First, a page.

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Dumb question about sag

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When you set your sag, are you supposed to sit on the bike or stand up and lean forward slightly? My sag is set at almost 4 inches when sitting, but when I stand up, the rear raises and effectively changes the sag. Some articles say stand and some say sit. So which way is right for a dual sported DRZ?

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Well....a difference of opinion.

Standing on the pegs, fully geared up in the "attack" position.

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First measurement is with the bike on a stand, no load on the suspension

Second measurement is with the suspension static loaded. You...full gear...sitting or standing..whatever you'd like... you want to load the suspension without bouncing.

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sorry, i thought this thread was about my wifes breasts. my mistake, carry on.

:smirk::lol:

Seriously though, have you checked out the suspension tuning article in the Common Thread Reference page under the FAQ's? May help :smirk:

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:smirk::lol:

Seriously though, have you checked out the suspension tuning article in the Common Thread Reference page under the FAQ's? May help :smirk:

Yes I have. In fact, I've read several article and posts on the internet and everybody has their own opinion. The thing that concerns me is that most articles say changing the sag by 10mm makes a huge difference. And that's why I asked my question IN A DRZ FORUM. I want the opinions of riders, not authors and researchers, as to which way works best.

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Well....a difference of opinion.

Standing on the pegs, fully geared up in the "attack" position.

Sorry, I wasn't very clear in my answer. When I said "sit on it" I meant sitting forward on the seat, hands on the bars in a riding position, which would give a very similar balance point to standing. Personally, I find it easier to balance the bike while sitting like this for the measurement to be taken. If you are sitting in the middle of the seat it will really throw your numbers off. Even 1/4" change of sag will affect your steering.

A lot of guys prefer a Race Sag measurement of 3 3/4" for the DRZ, and that's where I ride mine. You'll find your number based on how you ride, trail conditions, and even your front tire choice, but you'll definitely be in the 90 mm ~ 100 mm area. And you'll find there's some variation in your measurements from one time to the next because of the stickiness of the seals on the shock. If you bounce down with all your weight and then measure, you'll find the bike sits lower by a good 1/8" then if you carefully settle your weight into the suspension.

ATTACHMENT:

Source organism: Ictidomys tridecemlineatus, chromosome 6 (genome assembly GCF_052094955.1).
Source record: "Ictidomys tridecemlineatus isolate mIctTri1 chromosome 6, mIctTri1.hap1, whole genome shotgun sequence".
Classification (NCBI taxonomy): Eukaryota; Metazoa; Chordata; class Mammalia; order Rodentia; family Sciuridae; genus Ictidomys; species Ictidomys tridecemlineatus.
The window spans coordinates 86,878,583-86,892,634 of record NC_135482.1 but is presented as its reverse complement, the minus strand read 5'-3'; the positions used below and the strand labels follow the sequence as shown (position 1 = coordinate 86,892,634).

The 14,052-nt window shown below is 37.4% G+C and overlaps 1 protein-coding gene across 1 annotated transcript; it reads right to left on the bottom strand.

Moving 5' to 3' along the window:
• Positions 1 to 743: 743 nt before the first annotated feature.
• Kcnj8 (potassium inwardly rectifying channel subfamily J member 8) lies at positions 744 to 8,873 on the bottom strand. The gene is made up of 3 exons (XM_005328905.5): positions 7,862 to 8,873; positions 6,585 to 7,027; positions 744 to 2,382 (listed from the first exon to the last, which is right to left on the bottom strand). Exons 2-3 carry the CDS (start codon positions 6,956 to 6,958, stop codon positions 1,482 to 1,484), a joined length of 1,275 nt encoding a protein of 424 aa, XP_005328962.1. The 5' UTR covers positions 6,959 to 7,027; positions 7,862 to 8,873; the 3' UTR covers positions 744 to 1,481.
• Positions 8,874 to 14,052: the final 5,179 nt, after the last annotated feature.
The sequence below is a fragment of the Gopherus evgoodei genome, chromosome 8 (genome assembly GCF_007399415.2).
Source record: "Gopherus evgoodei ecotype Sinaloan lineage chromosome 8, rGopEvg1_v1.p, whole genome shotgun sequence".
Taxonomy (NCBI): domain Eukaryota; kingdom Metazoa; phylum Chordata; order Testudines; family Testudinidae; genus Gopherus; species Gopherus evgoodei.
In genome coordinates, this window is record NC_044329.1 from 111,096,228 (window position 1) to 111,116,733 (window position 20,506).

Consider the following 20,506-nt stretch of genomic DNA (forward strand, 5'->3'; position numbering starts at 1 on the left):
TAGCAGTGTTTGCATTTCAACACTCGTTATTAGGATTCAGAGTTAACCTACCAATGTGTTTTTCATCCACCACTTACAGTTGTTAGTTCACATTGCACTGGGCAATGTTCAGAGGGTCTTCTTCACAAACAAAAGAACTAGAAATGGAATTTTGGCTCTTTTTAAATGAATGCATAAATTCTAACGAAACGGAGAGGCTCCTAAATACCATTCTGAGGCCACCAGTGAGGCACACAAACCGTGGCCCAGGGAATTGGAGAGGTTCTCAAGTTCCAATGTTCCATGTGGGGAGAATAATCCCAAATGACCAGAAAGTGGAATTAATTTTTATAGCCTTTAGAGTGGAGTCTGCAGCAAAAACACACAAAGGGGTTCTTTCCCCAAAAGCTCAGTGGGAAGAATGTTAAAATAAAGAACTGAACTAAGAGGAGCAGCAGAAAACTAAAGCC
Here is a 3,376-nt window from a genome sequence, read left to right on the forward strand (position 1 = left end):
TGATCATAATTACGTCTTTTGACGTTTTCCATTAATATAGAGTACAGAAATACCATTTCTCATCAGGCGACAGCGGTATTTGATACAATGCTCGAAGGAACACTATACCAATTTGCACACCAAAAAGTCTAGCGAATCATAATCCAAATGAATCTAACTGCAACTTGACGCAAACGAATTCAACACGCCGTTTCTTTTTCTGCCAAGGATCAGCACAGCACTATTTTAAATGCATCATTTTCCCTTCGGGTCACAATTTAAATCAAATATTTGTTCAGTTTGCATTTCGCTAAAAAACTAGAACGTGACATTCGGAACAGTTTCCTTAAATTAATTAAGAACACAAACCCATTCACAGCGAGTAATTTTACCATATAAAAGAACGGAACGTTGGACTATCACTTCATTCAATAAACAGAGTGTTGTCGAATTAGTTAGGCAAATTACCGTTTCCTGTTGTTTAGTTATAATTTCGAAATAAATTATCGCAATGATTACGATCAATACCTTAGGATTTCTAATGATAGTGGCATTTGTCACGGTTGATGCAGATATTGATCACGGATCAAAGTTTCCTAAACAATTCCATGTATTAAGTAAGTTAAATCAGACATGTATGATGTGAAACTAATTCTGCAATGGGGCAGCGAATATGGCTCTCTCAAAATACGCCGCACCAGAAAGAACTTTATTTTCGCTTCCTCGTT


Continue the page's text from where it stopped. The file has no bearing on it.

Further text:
In the Suspension Technical Articles forum there are some very interesting posts from engineers and suspension designers. Many end by saying the final number is what you like, not what somebody else uses. But the numbers will always be very close. All suspension tuning is trial and error: ride it, fiddle with it, ride, fiddle with... If you can enjoy suspension tuning as part of learning how to ride better, then it'll just be another part of the challenge of riding.

And this isn't a dumb question. Sag matters and most "how to's" don't really go into the "where do I put my weight" issue.

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Fair enough. In that case, I would say you should set the sag based on whichever riding position you use most (sitting or standing). I set my sag while sitting because I don't stand much unless the terrain is rough. Unfortunately, suspension is another one of those topics that is highly subjective. When it comes to how you ride and how you want the suspension to behave, there's no right or wrong way. Try setting the sag both ways and see which one feels better.

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I check mine sitting with my body postioned as I would when riding. I ride tight single track and I set my sag at 90mm (3.55") in an effort to try and get it to turn better.

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Fair enough. In that case, I would say you should set the sag based on whichever riding position you use most (sitting or standing). I set my sag while sitting because I don't stand much unless the terrain is rough. Unfortunately, suspension is another one of those topics that is highly subjective. When it comes to how you ride and how you want the suspension to behave, there's no right or wrong way. Try setting the sag both ways and see which one feels better.

+1 ... if you never stand it makes no sense to set the sag while you're standing.

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